Reply
  15. T Opdycke
    T Opdycke says:

    I so enjoy hearing the stories of how gardeners fell in love with the plant world. Like others, I'd never heard of irrigating the front yard like that. There's always something new to learn.

    Thanks for sharing!

    Reply
  16. Liisa
    Liisa says:

    Noelle,
    What a great story! It wasn't long ago that I didn't really appreciate the beauty of the desert. That was until I developed such a passion for gardening. The Cactus and Agave plants are now some of my favorites. I would love to tour some gardens in your neck of the woods, and see them growing in their natural habitat. But, for now I will gladly enjoy them in pots, too!

    Reply
  17. Catherine@AGardenerinProgress
    Catherine@AGardenerinProgress says:

    I'd never heard of the flood irrigation before. I bet your kids loved it.
    I've gardened in the same type of climate and I've wondered what it would be like to move somewhere else and try to adjust to the differing types of plants and gardening. You obviously have learned how! 🙂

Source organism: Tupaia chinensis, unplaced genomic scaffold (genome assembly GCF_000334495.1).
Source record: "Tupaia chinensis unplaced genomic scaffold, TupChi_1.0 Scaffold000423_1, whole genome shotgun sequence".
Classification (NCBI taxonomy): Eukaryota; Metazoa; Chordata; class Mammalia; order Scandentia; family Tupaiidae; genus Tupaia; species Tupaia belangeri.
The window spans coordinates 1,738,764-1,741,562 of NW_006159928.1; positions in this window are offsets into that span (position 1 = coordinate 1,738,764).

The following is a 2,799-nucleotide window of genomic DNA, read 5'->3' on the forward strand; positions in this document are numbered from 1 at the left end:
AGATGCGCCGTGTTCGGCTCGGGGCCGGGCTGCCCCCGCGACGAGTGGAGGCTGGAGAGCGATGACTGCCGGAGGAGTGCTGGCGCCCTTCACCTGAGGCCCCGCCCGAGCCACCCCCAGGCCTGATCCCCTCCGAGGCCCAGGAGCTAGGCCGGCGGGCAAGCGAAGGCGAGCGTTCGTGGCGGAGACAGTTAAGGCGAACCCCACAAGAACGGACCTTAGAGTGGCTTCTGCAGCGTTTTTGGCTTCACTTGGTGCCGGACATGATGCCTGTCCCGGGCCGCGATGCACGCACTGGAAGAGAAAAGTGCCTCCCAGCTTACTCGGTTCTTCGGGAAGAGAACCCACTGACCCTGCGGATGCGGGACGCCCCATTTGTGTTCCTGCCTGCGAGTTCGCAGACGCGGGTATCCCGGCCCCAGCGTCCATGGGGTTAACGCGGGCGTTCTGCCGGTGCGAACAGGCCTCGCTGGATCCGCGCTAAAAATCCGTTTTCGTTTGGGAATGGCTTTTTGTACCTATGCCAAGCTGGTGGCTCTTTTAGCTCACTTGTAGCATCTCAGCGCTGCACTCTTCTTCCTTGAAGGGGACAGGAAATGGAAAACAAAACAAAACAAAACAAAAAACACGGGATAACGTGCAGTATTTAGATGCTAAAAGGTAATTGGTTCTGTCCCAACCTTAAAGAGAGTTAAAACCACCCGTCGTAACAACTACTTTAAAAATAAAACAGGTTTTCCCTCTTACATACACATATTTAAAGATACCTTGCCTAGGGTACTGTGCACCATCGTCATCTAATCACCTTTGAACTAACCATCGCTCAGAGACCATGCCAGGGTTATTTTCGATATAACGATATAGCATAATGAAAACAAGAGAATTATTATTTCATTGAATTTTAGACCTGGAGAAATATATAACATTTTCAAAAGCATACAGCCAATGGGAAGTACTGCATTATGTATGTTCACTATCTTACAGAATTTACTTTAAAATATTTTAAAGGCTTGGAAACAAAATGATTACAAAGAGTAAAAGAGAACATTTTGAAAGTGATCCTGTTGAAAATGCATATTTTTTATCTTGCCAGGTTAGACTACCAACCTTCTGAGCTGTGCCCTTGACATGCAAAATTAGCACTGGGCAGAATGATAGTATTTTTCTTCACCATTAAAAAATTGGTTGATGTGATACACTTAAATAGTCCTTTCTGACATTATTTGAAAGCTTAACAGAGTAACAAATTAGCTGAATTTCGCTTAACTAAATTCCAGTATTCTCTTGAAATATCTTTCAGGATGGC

Reply
  18. Mary Anne
    Mary Anne says:

    Flood irrigation…well, this is why I started reading gardening blogs; you learn something new every time. The only time my yard looks only remotely like that is if a hurricane comes through!

    My favorite photo is the one of you and your children. 🙂

    Reply
  19. Kate
    Kate says:

    What great photos. I appreciated your observation about how books tell us things will grow when actually they won't. I get that quite often, too. Living in the mountains is such an odd environment it doesn't translate at all to my actual zone.

    We're not as dry as you, but it gets pretty rough by July… Up here, I'd like to find a way to capture snow melt since we get no rainfall during summer…

    Reply
  20. catmint
    catmint says:

    Hi Noelle, thank you for this brief place-oriented bio. I love the sea too and have always lived near it. I have never lived in the desert but the several occasions I have visited, I have found it quite an intense spiritual experience. We have flood irrigation too but never do it on purpose! (lol) cheers, catmint

    Reply
  21. FlowerLady
    FlowerLady says:

    Wow, I really enjoyed this bit of your history and seeing your family. The flood irrigation is very interesting.

    Great photography as usual.

    Thanks for sharing ~ FlowerLady

    Reply
  22. AZ DIY Guy
    AZ DIY Guy says:

    I just thought I'd leave a quick "hello" from a fellow AZ blogger. Although, I'm not a gardener, it looks like we've hiked some of the same desert; surely we've felt the same summer heat while working outdoors. I enjoyed exploring your blog and appreciate the photography. I'll be following.

    Regards, John from azdiyguy.com

    Reply